It's not enough simply to rank in search results, though: The report shows that 93 percent of respondents are somewhat or very likely to view the first set of results.
So how can grocers ensure they're among the top-ranking results in "near me" searches? By optimizing their local presences online to "meet that shift and deliver against demand," Benner advised.
How can this be done? A number of ways, actually – Jonathan Obar, search and social manager for Chicago-based retail intelligence provider EnsembleIQ, parent of Progressive Grocer, recommends that grocers try several practices, including the following:
Use as Many Directory Sites as Possible
Grocers must avoid setting up their listing on their website, and then calling it a day. Instead, use directory sites such as Google My Business, Bing Places for Business, Yelp, Apple Maps, Foursquare and Hotfrog.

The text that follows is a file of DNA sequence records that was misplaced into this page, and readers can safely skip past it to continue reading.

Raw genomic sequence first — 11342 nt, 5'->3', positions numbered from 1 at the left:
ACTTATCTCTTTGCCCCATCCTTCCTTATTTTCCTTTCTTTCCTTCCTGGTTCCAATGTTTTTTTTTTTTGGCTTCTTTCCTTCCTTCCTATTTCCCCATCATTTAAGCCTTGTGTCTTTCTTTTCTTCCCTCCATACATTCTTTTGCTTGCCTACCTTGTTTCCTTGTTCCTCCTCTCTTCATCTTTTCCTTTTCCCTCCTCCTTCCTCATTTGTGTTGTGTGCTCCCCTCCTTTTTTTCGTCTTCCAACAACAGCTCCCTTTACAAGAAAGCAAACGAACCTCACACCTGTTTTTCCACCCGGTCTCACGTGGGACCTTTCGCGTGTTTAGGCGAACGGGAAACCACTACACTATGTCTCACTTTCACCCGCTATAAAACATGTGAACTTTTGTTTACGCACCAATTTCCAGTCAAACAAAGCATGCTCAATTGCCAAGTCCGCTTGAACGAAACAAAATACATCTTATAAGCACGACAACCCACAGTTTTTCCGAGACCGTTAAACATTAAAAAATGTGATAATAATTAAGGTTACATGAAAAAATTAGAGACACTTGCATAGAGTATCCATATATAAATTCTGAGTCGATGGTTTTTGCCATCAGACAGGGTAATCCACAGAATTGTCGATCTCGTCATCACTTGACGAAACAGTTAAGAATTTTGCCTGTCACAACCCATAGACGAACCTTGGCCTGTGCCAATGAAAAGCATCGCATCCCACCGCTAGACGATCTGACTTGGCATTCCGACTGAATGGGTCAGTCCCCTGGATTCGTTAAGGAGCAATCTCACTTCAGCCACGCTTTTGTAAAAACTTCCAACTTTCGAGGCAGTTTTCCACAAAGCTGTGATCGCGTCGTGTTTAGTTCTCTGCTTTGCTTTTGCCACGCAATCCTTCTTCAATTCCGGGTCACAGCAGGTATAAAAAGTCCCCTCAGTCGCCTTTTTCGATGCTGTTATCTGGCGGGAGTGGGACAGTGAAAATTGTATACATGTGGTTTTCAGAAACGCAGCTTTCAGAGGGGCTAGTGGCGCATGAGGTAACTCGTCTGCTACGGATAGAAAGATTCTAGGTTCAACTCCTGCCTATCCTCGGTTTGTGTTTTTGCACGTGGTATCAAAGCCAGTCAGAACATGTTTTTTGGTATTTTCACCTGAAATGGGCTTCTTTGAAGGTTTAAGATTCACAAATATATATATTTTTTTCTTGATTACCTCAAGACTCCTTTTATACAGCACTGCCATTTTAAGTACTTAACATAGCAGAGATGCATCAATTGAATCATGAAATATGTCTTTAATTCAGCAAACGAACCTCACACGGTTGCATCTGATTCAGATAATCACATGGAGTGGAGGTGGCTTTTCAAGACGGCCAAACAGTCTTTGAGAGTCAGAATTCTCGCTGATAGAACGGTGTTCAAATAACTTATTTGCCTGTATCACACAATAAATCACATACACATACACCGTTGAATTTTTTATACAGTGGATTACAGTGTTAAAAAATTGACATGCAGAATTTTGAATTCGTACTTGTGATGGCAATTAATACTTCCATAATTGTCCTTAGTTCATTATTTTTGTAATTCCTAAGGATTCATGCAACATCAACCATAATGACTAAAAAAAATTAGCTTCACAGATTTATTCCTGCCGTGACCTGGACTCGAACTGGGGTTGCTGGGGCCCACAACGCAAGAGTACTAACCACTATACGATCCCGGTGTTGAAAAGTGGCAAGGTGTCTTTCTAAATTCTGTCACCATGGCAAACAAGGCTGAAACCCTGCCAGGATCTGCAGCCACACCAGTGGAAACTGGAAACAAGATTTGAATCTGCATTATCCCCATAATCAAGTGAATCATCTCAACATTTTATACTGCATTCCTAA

"Google crawls all of these sites especially if they use the Google Maps API," Obar told Progressive Grocer.
Use Consistent Information for Every Directory
When grocers set up their listings on directory sites, they must make sure the information and formatting are exactly the same. A couple of examples: "St." versus "Street," or using the full name of your store versus a shortened version.
"It's easier for a Googlebot to make connections between different sites when the information is exactly the same," he said.
Cater Information to a Local Audience
Every store increases a grocer's odds of ranking, so make sure that every location or branch is listed, and then create a unique description of each store location.
"Unique and descriptive content ranks better on Google, so catering your listing to the local audience will help diversify your content," Obar noted.
If you're skeptical about the importance of ranking among the top few results in a "groceries near me" search, think about your own Google searches: How often have you reviewed listings beyond the top three options? I'd venture to say, probably not much.